By now, the story of the errant porn clip that aired in Arizona households during the Feb. 2 Super Bowl is legend. Just after Cardinals wideout Larry Fitzgerald broke a long run for a touchdown, the cable feed switched to a porn clip that featured full frontal male nudity, followed by, well, you know. Residents were naturally upset, and Comcast, the cable provider involved, has been investigating what it calls a "malicious act" ever since.
Now they're bringing in a higher authority: the FBI. Comcast has turned over all of its information to the agency:
"We have shared all of our information on this situation with the FBI and will continue to provide our full cooperation to them throughout their investigation," company spokeswoman Kelle Maslyn said in a statement e-mailed to the Star.
We don't know much about telecommunications criminality, if the FBI is able to trace whoever interrupted the broadcast, that person or persons is going to be in hot water. We're pretty sure the FBI doesn't take "beaming porn into children's faces during the most-watched event of all-time" lightly.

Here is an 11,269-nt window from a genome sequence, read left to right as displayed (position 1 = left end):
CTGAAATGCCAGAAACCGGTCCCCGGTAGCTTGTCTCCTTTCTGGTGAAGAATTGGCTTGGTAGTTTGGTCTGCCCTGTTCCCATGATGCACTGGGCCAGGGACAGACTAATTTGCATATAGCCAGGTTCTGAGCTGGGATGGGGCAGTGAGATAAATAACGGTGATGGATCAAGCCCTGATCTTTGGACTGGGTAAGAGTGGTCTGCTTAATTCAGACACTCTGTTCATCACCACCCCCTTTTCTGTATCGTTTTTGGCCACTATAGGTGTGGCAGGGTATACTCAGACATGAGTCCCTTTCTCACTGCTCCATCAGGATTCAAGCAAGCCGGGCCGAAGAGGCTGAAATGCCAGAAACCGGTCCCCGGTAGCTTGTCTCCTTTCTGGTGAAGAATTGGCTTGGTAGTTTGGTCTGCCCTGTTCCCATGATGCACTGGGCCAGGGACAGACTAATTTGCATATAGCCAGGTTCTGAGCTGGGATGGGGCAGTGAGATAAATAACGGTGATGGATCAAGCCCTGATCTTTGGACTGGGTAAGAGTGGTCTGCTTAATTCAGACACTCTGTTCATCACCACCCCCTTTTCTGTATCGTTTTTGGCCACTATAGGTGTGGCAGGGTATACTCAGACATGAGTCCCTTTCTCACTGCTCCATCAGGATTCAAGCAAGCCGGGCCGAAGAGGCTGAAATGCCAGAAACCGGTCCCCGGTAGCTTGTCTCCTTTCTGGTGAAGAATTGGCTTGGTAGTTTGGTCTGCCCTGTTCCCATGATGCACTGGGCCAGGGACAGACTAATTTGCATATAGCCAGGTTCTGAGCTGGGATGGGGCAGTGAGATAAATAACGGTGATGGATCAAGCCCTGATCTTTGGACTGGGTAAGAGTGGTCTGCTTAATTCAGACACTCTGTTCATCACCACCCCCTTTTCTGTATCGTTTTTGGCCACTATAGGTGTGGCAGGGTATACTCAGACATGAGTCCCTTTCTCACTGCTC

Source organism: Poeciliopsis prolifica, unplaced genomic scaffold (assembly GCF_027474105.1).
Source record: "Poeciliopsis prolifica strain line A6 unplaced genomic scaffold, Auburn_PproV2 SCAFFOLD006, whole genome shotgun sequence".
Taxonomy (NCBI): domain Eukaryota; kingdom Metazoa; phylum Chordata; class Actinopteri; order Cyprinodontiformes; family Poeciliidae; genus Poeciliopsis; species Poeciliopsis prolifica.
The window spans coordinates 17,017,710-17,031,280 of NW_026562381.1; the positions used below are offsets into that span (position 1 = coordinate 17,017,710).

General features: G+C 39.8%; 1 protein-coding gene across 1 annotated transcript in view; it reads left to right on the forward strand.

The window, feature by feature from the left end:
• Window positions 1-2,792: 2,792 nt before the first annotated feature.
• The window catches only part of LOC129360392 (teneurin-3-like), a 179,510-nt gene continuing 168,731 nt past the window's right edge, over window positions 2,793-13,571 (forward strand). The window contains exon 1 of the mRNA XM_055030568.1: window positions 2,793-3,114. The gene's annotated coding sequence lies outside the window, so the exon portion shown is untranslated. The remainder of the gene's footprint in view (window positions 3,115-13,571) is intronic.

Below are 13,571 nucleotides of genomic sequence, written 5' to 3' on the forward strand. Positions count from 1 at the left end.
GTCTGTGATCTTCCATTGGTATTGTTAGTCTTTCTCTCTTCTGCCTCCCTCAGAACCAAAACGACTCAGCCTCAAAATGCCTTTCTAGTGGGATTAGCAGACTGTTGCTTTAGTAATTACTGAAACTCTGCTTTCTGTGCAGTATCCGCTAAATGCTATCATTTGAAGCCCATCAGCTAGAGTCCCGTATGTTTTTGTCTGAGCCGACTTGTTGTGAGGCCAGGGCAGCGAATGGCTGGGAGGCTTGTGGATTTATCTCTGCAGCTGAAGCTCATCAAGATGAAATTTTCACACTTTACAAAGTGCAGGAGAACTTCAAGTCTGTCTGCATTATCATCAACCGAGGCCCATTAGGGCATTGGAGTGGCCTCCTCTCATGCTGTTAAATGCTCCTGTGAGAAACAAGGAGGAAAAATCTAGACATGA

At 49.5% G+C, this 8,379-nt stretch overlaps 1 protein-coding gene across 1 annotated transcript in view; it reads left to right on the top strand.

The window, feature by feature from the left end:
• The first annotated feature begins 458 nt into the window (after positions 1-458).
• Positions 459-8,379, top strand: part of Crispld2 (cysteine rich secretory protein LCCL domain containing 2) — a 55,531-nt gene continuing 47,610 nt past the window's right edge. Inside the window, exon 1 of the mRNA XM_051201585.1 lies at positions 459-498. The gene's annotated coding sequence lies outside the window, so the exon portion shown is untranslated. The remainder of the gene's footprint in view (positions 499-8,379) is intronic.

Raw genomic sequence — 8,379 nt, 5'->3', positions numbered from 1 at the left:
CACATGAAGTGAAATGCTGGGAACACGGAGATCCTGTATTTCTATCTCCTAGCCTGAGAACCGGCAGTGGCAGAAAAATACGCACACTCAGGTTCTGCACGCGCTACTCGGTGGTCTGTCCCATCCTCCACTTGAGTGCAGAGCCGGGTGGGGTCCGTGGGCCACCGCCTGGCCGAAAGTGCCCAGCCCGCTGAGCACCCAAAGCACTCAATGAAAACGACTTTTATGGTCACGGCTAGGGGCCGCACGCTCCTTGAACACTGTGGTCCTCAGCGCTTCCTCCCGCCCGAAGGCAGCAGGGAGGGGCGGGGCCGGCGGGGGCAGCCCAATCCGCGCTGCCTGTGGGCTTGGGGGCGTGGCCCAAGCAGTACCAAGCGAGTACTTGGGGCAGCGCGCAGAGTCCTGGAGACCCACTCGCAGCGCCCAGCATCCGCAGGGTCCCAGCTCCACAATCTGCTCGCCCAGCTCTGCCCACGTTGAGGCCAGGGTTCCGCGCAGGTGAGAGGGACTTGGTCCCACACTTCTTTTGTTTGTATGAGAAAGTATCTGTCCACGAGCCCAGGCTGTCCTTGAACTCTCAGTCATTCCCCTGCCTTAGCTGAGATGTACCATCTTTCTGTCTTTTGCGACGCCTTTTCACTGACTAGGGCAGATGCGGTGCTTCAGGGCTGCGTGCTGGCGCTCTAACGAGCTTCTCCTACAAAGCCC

Of course, there are some positives here: Comcast is offering a $10 discount on its service for anyone who has any information about the interruption. $10 isn't much, but it is HBO for a month. Meanwhile, the porn company whose film was shown, Pink Visual is offering a $10 coupon for those who want to finish what the Super Bowl hackers started:
“We feel really bad for the customers that were just getting into it when Comcast rudely switched back to the football game before the clip could really get going,” Kim Kysar, a spokeswoman for the company, said in a news release.
$10 for cable and $10 for free porn. Happy endings, all around.